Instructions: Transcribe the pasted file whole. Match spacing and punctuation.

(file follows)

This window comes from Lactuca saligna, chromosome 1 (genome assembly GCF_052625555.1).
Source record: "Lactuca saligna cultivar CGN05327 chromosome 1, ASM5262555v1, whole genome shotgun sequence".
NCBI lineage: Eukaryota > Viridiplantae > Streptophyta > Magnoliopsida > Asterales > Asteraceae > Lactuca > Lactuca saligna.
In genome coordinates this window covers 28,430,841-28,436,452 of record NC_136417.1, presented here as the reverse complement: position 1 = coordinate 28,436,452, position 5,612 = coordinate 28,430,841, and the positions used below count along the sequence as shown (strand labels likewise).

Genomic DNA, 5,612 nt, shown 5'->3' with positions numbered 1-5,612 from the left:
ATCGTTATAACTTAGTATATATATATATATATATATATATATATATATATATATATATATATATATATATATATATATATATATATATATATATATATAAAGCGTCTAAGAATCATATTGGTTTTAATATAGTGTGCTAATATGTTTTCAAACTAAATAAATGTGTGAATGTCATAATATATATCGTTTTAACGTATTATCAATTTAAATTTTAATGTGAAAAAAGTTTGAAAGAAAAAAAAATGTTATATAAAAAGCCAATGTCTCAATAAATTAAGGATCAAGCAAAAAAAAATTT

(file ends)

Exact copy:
This window comes from Lactuca saligna, chromosome 1 (genome assembly GCF_052625555.1).
Source record: "Lactuca saligna cultivar CGN05327 chromosome 1, ASM5262555v1, whole genome shotgun sequence".
NCBI lineage: Eukaryota > Viridiplantae > Streptophyta > Magnoliopsida > Asterales > Asteraceae > Lactuca > Lactuca saligna.
In genome coordinates this window covers 28,430,841-28,436,452 of record NC_136417.1, presented here as the reverse complement: position 1 = coordinate 28,436,452, position 5,612 = coordinate 28,430,841, and the positions used below count along the sequence as shown (strand labels likewise).

Genomic DNA, 5,612 nt, shown 5'->3' with positions numbered 1-5,612 from the left:
ATCGTTATAACTTAGTATATATATATATATATATATATATATATATATATATATATATATATATATATATATATATATATATATATATATATATATATAAAGCGTCTAAGAATCATATTGGTTTTAATATAGTGTGCTAATATGTTTTCAAACTAAATAAATGTGTGAATGTCATAATATATATCGTTTTAACGTATTATCAATTTAAATTTTAATGTGAAAAAAGTTTGAAAGAAAAAAAAATGTTATATAAAAAGCCAATGTCTCAATAAATTAAGGATCAAGCAAAAAAAAATTT